In the latest data from the Office of National Statistics, it showed figures of 20% of businesses continuing to trade, for all industries had experienced more innovation from the challenges faced by COVID-19. This seems to include businesses looking at each other in terms of joined up working practices, mergers and joint ventures.
With COVID-innovation continuing to refine the way in which businesses operate, this update will focus on what to look at when joining or being involved in a business in light of COVID-19. The next update will focus on tips on what to get right on joint ventures.
Look before you leap. What you need to be aware of when assessing a business
The following focuses on some key areas and provides simple points to consider when evaluating a business.
The uncertain economic outlook has driven to the fore, the following key issues:
- What the business interruption cover is;
- The extent of any professional indemnity cover;
- What product recall cover there may be;
- Looking at a comparison of previous insurance policy information to check the criteria for continuity cover to be under ‘an existing, or previously known disease’. This has shaken the hospitality sector in particular, as the basis of COVID-19 falls outside of this as new disease, regardless of strains; and
- Any issues on quality of product/service as the real pressure on suppliers and third-party contractors could also increase the risk of an insurance claim due to sub-standard performance.
- Material contracts and Supply Chain
In light of Covid-19 and the disruption to business generally, key enquiries should include:
- Have any material terms been waived (which might affect future enforcement);
- Has any party to any contract sought to invoke a Force Majeure clause or otherwise sought to terminate the contract;
- If not, what re-negotiation of customer or third-party contracts there has been;
- How the business assesses what revenue/profit is generated under any of its contract(s) and whether there are any contractual arrangements that cannot continue to be performed on a profitable basis; and
- Any practical consequences from enforcement.
In terms of any supply chain, any weaknesses caused by COVID-19 need to be both examined and assessed.
Key areas here include:
- Whether any employees have been furloughed or if a redundancy program has been started;
- What the work from home policy has been and how effectively it has worked;
- How the business has complied with Covid-19 related legislation;
- A particular focus on health and safety around the workforce and UK Government policy;
- What compliance there has been on the internal HR policy and procedures;
- To what extent the business has been receiving funding under the UK’s Coronavirus Job Retention Scheme or any other government funding ; and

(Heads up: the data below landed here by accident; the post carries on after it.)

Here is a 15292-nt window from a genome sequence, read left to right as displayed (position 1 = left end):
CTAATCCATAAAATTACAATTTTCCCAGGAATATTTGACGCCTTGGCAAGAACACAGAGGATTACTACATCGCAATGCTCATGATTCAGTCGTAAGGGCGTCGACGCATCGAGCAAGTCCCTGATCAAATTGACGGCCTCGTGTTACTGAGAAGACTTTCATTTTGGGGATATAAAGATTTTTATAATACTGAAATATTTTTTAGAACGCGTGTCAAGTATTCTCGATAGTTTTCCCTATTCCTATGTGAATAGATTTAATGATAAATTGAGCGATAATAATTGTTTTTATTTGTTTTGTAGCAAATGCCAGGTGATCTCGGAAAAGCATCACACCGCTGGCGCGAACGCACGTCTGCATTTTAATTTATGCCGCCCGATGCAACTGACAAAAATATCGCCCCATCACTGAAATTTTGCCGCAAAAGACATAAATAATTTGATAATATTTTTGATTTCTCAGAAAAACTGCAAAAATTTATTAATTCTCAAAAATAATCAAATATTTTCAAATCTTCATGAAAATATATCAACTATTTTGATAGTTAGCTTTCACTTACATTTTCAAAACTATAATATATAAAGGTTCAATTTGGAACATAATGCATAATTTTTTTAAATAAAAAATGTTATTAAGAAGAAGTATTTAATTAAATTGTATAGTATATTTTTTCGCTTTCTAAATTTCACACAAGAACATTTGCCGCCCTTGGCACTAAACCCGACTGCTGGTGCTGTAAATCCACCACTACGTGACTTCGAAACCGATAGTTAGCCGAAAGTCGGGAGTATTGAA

- Summing up the long-term commercial impact on the business.
- Government Funding
The key focus here needs to be the amount and extent that the business is reliant on any government funding or tax advantages (other than the Coronavirus Job Retention Scheme).
As a result of the crisis management approach that so many businesses have had to adopt, key questions for the management need to be around:
- The day to day management of the business;
- Data protection issues;
- Corporate governance arrangements and record keeping; and
- Any anti-corruption issues.
- Working Capital and Finance
Solvency is the key question here. A commercial sense of the liquidity pressure or increased working capital requirements is also important, but the more interesting question would be around how the business has tried to relieve this pressure by re-negotiating its supply chain, lease arrangements or employment.
The other key area to understand here would be both the existing lending facilities and the approach of the business management to them plus how they have been extended/re-negotiated/maximised.
Being aware and having a sense of a downturn in business in relation to the terms of any facility agreements, which could trigger financial covenants or default will be really important.
IT systems in all business have not just had to cope, but proactively adapt because of Covid-19. An example of a key issue will be how they can then support the business moving forwards and what investment would be required. Another key question needs to be around disaster recovery systems, how robust they are and when they were last tested.
As many of us have been working from home until relatively recently, this has had a negative impact on many businesses, including of course high street retail.
The key property questions to ask in relation to any lease should be:
- Whether the business has sought to exit the lease or the landlord has sought to terminate;
- The extent to which negotiations for rent holiday or rent deductions with landlord(s) have taken place; and
- Health and safety and access issues.
In conclusion, the old adage about failing to prepare and then preparing to fail never seemed more relevant than when assessing a business prior to any involvement with it.
We have focused on legal due diligence but any financial due diligence will also need a re-think. Clearly, the usual focus on historical performance information may now have a perceived lesser relevance than forecasted information.
The key conversation will be about what working capital may be required to make a business profitable again or to re-start the business after having been “moth-balled” and this should be a central focus.
We have specialists on hand to both advise and support you in assessing any business, and giving you both reassurance and assurance on whatever your legal need.
Please drop me an e mail or call if you need any further details and stay safe and well.